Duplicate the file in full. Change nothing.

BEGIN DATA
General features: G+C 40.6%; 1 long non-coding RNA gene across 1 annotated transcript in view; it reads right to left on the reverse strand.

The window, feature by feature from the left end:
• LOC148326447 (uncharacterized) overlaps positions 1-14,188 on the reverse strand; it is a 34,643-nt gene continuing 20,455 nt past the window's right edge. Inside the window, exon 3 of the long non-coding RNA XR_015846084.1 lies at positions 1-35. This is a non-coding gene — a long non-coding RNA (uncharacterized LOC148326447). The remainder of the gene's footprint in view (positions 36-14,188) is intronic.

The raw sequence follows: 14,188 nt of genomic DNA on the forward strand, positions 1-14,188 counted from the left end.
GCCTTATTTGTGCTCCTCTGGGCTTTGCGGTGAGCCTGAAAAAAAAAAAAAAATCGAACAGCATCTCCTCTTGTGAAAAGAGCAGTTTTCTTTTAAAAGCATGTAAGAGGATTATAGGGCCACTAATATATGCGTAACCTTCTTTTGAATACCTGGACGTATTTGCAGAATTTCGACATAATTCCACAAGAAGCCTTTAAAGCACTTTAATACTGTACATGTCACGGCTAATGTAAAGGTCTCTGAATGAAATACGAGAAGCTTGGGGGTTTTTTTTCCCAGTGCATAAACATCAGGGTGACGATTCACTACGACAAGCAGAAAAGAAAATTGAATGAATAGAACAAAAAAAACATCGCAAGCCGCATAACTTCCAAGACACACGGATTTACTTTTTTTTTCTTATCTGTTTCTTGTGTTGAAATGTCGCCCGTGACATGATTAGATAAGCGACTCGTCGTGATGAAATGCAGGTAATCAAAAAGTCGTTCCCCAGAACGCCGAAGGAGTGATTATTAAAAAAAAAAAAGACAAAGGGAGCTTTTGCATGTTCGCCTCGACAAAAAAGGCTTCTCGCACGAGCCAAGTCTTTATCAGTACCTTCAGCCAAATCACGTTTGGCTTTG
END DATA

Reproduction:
General features: G+C 40.6%; 1 long non-coding RNA gene across 1 annotated transcript in view; it reads right to left on the reverse strand.

The window, feature by feature from the left end:
• LOC148326447 (uncharacterized) overlaps positions 1-14,188 on the reverse strand; it is a 34,643-nt gene continuing 20,455 nt past the window's right edge. Inside the window, exon 3 of the long non-coding RNA XR_015846084.1 lies at positions 1-35. This is a non-coding gene — a long non-coding RNA (uncharacterized LOC148326447). The remainder of the gene's footprint in view (positions 36-14,188) is intronic.

The raw sequence follows: 14,188 nt of genomic DNA on the forward strand, positions 1-14,188 counted from the left end.
GCCTTATTTGTGCTCCTCTGGGCTTTGCGGTGAGCCTGAAAAAAAAAAAAAAATCGAACAGCATCTCCTCTTGTGAAAAGAGCAGTTTTCTTTTAAAAGCATGTAAGAGGATTATAGGGCCACTAATATATGCGTAACCTTCTTTTGAATACCTGGACGTATTTGCAGAATTTCGACATAATTCCACAAGAAGCCTTTAAAGCACTTTAATACTGTACATGTCACGGCTAATGTAAAGGTCTCTGAATGAAATACGAGAAGCTTGGGGGTTTTTTTTCCCAGTGCATAAACATCAGGGTGACGATTCACTACGACAAGCAGAAAAGAAAATTGAATGAATAGAACAAAAAAAACATCGCAAGCCGCATAACTTCCAAGACACACGGATTTACTTTTTTTTTCTTATCTGTTTCTTGTGTTGAAATGTCGCCCGTGACATGATTAGATAAGCGACTCGTCGTGATGAAATGCAGGTAATCAAAAAGTCGTTCCCCAGAACGCCGAAGGAGTGATTATTAAAAAAAAAAAAGACAAAGGGAGCTTTTGCATGTTCGCCTCGACAAAAAAGGCTTCTCGCACGAGCCAAGTCTTTATCAGTACCTTCAGCCAAATCACGTTTGGCTTTG